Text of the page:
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|Notes on TAXIDERMY||view bio|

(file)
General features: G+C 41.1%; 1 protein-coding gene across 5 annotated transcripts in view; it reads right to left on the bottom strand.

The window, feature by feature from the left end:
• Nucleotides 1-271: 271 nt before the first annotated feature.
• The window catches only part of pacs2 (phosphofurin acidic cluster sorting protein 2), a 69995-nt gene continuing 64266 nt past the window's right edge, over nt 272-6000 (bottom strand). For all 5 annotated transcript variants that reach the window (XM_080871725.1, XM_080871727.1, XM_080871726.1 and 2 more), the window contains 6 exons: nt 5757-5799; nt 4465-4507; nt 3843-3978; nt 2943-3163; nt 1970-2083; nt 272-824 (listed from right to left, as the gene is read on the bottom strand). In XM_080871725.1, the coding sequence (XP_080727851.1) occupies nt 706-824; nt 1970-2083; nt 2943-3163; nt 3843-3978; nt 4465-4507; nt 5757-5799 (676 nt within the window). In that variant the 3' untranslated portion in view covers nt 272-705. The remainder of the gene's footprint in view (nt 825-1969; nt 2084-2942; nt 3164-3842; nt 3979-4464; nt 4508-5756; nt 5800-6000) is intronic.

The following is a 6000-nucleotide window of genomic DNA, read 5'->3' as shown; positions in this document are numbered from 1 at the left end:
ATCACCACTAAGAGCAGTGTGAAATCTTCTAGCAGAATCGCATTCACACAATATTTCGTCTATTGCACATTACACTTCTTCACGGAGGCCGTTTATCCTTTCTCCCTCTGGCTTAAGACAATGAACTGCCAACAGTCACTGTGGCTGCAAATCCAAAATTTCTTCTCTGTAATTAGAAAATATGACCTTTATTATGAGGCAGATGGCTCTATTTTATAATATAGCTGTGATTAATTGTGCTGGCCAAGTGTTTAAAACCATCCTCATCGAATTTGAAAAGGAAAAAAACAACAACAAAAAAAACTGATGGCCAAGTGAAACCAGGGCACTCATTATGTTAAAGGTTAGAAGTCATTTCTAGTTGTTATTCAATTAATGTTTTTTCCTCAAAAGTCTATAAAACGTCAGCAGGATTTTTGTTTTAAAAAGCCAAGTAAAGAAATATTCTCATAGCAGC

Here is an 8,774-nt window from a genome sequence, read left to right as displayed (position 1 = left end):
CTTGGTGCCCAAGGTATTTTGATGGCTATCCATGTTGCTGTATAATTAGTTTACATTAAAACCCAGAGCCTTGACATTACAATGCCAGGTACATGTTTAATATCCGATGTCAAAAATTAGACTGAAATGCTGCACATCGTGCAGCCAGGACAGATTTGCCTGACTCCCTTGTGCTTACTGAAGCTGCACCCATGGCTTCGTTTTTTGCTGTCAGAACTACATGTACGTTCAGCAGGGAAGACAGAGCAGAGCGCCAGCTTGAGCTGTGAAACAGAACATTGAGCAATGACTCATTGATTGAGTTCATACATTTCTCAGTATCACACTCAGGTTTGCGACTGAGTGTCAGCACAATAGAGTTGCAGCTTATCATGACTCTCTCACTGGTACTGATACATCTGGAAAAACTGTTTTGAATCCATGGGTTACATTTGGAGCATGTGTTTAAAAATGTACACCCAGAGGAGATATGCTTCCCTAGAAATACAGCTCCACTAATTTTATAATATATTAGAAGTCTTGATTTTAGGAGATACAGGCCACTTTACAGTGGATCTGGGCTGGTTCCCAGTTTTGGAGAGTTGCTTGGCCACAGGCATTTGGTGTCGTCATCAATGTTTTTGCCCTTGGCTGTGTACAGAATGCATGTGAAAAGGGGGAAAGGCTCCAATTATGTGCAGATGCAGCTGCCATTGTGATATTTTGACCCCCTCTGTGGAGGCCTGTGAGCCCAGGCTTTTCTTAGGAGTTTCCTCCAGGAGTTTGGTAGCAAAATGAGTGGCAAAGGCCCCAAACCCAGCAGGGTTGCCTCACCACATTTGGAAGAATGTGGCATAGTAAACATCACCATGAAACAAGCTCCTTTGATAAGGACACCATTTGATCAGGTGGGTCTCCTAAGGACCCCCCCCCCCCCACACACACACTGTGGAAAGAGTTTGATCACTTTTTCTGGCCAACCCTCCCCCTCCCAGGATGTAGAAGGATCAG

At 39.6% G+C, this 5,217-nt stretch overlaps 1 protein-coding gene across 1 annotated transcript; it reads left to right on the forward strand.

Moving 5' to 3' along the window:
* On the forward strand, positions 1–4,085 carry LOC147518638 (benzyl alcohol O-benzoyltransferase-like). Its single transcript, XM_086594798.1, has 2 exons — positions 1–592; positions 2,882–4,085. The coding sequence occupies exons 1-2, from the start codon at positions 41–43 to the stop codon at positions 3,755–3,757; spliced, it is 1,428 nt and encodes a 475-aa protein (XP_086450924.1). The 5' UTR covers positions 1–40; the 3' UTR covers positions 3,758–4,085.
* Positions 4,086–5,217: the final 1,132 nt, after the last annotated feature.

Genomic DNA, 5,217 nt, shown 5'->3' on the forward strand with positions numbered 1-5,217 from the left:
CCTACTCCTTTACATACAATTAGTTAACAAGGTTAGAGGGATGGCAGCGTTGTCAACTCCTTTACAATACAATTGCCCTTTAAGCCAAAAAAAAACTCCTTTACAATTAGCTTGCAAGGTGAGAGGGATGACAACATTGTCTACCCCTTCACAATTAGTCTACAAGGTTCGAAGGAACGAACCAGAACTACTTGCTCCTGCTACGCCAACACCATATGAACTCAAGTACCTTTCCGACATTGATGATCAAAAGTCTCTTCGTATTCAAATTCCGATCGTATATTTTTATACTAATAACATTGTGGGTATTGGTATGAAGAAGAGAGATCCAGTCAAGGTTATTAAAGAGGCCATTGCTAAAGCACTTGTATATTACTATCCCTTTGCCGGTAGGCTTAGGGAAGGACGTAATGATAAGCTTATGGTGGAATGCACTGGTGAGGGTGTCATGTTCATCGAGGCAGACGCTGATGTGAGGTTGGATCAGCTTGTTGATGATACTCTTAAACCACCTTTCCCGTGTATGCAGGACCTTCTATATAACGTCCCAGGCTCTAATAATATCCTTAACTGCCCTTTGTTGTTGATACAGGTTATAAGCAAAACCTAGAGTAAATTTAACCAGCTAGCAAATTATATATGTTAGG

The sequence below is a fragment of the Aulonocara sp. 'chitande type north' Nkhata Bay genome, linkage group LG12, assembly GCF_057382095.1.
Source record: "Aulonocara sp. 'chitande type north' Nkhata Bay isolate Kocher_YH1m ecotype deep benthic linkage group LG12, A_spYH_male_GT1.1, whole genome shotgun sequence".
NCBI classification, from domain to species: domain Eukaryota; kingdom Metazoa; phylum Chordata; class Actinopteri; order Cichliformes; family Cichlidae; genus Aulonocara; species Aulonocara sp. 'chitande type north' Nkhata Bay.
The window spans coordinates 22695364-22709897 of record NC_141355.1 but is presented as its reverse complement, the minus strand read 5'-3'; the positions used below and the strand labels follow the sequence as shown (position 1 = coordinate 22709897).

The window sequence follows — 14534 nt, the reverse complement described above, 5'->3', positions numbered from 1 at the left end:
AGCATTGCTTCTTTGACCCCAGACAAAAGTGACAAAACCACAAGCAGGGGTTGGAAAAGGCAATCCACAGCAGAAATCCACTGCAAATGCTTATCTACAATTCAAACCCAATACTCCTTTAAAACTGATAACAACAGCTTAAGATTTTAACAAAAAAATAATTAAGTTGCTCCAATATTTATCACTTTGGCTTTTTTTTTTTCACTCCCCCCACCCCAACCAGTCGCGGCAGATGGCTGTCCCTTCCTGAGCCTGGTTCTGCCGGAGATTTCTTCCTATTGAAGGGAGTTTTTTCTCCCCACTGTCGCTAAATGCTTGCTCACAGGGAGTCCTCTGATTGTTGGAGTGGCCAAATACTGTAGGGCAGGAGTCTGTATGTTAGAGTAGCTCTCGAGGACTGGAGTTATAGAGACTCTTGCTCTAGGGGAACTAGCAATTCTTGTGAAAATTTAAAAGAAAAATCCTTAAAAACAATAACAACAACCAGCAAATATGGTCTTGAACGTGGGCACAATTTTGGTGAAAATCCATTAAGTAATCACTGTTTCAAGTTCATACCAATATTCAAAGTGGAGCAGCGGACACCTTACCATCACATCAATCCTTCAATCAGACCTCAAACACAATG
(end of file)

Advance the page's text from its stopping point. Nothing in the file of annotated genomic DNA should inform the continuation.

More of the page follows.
If you’ve ever spoken to a stuffed and mounted deer head in your grandfather’s hunting cabin, you will get both the theatrical wit and dark humor in Craig Cutler’s portraits of taxidermy. Taxidermy is borne of pride — to shows off one’s kill, to preserve a beloved pet — and yet these tattered objects have an air of pathos about them. Because if they’re not in your grandfather’s hunting cabin, then they’re probably shelved in a Salvation Army store with a 50-cent price tag. They’re gathering dust — and where’s the ferocity in that? “There are better days far behind them,” says Cutler. “I wanted to bring them back to a more heroic place.” So he turned his accomplished still-life eye on these creatures in order to present them to the viewer “on a stage — or a shrine for that matter.” The resulting images restore more life to the animals than even the most skillful of skin preservation. And yes, that deer head with the Mona Lisa smile is looking at you.